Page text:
What is it about the fire? So calm and peaceful but inside, all power and destruction. It´s hiding something. Just like people do. Sometimes you have to get close to find out what´s inside. Sometimes you have to get burned to see the truth.
2006 111m 2.35:1
a STUDIO4°C film directed by Michael Arias voices by Kazunari Ninomiya / Yū Aoi / Yusuke Iseya / Masahiro Motoki / Min Tanaka screenplay by Anthony Weintraub based on the manga by Taiyō Matsumoto animation supervisor and character design Shojiro Nishimi art director Shinji Kimura co-director Hiroaki Andō animation supervisors Chie Uratani and Masahiko Kubo computer graphics supervisor Takuma Sakamoto music by Plaid sound design Mitch Osias
copyright © Aniplex, Asmik Ace Entertainment, Shogakukan, Beyond C, dentsu, TOKYO MX
Selected Awards and Honors
- 2008 Japan Academy Prize for Best Feature Animation
- 57th Berlin International Film Festival Generation 14plus and Best First Feature nominations
- 40th Sitges Film Festival—Gertie Award Jury Special Mention
- Anima 2008 festival in Brussels, Belgium—Gran Prix
- 2007 Fantasia International Film Festival—Golden Prize for Best Animated / Stop Motion Film
- 31st Hong Kong International Film Festival—Animation Unlimited screening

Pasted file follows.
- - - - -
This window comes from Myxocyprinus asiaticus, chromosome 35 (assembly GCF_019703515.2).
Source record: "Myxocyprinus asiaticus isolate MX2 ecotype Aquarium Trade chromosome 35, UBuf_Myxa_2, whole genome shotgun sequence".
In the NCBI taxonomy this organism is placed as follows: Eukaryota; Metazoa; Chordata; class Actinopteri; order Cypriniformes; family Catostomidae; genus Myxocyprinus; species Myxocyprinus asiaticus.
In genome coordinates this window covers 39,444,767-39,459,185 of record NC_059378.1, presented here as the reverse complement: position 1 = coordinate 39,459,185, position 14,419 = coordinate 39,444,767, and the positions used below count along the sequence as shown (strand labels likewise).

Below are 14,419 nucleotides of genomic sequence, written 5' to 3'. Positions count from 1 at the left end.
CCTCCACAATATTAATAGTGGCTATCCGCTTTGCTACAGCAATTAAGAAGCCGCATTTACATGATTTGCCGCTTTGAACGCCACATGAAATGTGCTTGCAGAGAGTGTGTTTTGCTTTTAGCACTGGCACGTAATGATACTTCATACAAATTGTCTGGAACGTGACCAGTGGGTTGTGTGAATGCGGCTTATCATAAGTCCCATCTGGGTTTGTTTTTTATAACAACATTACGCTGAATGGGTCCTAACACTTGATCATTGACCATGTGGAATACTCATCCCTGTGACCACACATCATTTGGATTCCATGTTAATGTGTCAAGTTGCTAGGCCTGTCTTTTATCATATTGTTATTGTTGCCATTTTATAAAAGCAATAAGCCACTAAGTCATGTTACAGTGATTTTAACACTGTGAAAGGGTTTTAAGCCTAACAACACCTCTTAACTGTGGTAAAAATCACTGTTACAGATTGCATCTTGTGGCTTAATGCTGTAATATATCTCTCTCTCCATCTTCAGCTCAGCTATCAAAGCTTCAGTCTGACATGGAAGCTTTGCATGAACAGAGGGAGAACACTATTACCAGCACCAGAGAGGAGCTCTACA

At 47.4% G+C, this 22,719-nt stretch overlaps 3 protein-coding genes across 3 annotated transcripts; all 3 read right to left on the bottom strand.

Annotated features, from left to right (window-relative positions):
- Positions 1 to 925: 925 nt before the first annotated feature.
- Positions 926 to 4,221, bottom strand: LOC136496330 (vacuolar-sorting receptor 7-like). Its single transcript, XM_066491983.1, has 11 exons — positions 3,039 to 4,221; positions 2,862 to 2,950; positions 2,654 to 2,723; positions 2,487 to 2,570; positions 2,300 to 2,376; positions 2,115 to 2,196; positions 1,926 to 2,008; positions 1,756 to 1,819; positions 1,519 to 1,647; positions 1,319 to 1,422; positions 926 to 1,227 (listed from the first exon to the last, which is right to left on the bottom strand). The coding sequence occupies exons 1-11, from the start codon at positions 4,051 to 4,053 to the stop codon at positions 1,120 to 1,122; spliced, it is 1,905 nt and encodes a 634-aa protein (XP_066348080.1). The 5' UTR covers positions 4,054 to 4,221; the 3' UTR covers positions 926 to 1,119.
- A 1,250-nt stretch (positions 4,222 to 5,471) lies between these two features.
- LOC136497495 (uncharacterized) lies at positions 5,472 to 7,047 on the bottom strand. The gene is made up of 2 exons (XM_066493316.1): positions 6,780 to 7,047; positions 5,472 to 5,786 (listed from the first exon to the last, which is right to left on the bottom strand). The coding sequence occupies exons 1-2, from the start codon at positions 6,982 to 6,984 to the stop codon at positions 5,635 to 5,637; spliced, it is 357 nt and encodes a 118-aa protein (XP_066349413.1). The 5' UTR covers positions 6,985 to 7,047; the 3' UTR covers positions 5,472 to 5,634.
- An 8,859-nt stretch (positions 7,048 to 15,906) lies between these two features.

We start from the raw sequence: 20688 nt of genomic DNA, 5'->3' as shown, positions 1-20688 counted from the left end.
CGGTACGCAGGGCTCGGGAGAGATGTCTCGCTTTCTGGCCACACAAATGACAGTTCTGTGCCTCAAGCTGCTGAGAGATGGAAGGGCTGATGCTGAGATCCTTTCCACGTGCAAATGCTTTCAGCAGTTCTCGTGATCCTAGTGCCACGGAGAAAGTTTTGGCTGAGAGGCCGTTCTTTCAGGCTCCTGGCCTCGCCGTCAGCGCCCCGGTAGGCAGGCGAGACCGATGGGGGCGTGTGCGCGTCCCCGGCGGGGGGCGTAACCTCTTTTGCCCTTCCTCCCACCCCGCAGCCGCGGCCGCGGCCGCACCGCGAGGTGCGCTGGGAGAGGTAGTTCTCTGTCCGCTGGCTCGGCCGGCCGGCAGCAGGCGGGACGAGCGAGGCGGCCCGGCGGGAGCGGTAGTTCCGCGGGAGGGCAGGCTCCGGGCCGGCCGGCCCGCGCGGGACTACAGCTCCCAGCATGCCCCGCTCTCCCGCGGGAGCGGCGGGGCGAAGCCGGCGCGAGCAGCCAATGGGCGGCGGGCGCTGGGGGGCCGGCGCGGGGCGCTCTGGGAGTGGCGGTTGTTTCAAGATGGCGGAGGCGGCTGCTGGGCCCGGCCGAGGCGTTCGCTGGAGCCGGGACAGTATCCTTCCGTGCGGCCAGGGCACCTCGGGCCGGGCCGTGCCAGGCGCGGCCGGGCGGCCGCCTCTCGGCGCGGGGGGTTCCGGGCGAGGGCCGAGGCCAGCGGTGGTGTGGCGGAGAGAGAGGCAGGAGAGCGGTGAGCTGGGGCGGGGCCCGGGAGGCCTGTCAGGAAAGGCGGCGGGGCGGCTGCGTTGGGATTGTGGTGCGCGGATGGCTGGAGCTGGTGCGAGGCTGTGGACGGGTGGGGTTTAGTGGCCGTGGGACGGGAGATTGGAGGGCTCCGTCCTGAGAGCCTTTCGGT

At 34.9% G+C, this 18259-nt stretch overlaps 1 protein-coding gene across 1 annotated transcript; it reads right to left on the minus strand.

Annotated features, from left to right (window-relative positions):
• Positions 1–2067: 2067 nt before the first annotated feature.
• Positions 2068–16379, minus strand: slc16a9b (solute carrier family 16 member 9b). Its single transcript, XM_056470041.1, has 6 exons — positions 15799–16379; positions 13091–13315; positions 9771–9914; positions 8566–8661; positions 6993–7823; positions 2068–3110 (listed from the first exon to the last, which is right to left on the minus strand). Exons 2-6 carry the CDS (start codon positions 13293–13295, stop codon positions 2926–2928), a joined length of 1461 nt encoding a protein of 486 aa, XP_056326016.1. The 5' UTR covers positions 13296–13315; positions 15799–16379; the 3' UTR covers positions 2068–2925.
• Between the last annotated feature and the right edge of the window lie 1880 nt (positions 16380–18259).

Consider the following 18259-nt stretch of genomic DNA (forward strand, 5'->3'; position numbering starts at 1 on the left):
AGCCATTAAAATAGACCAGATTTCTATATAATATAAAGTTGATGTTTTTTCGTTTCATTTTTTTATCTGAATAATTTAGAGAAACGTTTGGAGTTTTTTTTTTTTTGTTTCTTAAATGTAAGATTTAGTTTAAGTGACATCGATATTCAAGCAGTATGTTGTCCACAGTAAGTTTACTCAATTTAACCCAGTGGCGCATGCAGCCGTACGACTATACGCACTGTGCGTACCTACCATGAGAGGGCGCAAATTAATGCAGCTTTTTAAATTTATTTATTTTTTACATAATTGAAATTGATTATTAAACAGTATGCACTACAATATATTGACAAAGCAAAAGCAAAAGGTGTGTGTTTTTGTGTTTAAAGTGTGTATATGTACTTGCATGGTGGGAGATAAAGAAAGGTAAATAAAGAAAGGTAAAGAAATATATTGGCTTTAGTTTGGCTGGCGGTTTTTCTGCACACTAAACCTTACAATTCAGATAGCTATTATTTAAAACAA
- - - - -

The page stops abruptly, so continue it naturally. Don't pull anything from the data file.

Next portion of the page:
- 2007 Deauville Asian Film Festival—Panorama Selection
- 2007 Nippon Connection Film Festival in Frankfurt, Germany
- 2007 Camera Japan Festival in Holland
- 2006 Mainichi Film Concours Noburō Ōfuji award for excellence in animation
- 2010 Nippon Connection Film Festival in Frankfurt, Germany—Nippon Cinema program
- 2008 Future Film Festival in Bologna, Italy—Lancia Platinum Grand Prize Special Mention
- Museum of Modern Art (MoMA)—North American Premiere (April 25, 2007)
- Tokyo International Film Festival (TIFF)—World Premiere (October 21, 2006)
Tekkonkinkreet, for all its architecturally grimy virtuosity and flourishes of anime cool, remains the story of a damaged city that can still point to one mighty example of brotherly love.
— Robert Abele, Los Angeles Times
By the end of this phantasmagorical journey, I was as wrapped up in the precarious fate of these two wounded kids and the honorable yakuza warlords of Treasure Town as I've been in any film all year.
— Andrew O'Hehir, Salon.com